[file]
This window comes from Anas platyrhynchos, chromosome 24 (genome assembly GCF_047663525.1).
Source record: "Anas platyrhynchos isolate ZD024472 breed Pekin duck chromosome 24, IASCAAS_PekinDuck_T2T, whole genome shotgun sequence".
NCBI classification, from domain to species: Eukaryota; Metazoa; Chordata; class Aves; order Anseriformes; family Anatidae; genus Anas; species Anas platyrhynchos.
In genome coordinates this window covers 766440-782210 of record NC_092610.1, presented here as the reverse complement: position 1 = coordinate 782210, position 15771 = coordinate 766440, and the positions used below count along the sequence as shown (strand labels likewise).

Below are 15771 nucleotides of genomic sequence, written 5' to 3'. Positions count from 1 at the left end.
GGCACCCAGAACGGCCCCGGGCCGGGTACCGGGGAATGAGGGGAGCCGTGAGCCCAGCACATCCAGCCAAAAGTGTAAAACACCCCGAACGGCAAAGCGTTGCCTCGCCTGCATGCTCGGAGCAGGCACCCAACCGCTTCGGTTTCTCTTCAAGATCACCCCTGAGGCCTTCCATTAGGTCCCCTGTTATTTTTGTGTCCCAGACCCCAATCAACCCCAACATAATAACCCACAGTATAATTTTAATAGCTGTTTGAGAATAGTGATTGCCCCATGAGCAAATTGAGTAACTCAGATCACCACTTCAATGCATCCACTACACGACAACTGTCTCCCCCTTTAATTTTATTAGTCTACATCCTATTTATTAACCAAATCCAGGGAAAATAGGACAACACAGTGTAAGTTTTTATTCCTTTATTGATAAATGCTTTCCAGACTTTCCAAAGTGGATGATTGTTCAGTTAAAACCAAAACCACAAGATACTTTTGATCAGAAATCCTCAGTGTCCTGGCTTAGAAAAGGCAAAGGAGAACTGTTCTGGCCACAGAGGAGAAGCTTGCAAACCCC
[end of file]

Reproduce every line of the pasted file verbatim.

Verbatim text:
This window comes from Anas platyrhynchos, chromosome 24 (genome assembly GCF_047663525.1).
Source record: "Anas platyrhynchos isolate ZD024472 breed Pekin duck chromosome 24, IASCAAS_PekinDuck_T2T, whole genome shotgun sequence".
NCBI classification, from domain to species: Eukaryota; Metazoa; Chordata; class Aves; order Anseriformes; family Anatidae; genus Anas; species Anas platyrhynchos.
In genome coordinates this window covers 766440-782210 of record NC_092610.1, presented here as the reverse complement: position 1 = coordinate 782210, position 15771 = coordinate 766440, and the positions used below count along the sequence as shown (strand labels likewise).

Below are 15771 nucleotides of genomic sequence, written 5' to 3'. Positions count from 1 at the left end.
GGCACCCAGAACGGCCCCGGGCCGGGTACCGGGGAATGAGGGGAGCCGTGAGCCCAGCACATCCAGCCAAAAGTGTAAAACACCCCGAACGGCAAAGCGTTGCCTCGCCTGCATGCTCGGAGCAGGCACCCAACCGCTTCGGTTTCTCTTCAAGATCACCCCTGAGGCCTTCCATTAGGTCCCCTGTTATTTTTGTGTCCCAGACCCCAATCAACCCCAACATAATAACCCACAGTATAATTTTAATAGCTGTTTGAGAATAGTGATTGCCCCATGAGCAAATTGAGTAACTCAGATCACCACTTCAATGCATCCACTACACGACAACTGTCTCCCCCTTTAATTTTATTAGTCTACATCCTATTTATTAACCAAATCCAGGGAAAATAGGACAACACAGTGTAAGTTTTTATTCCTTTATTGATAAATGCTTTCCAGACTTTCCAAAGTGGATGATTGTTCAGTTAAAACCAAAACCACAAGATACTTTTGATCAGAAATCCTCAGTGTCCTGGCTTAGAAAAGGCAAAGGAGAACTGTTCTGGCCACAGAGGAGAAGCTTGCAAACCCC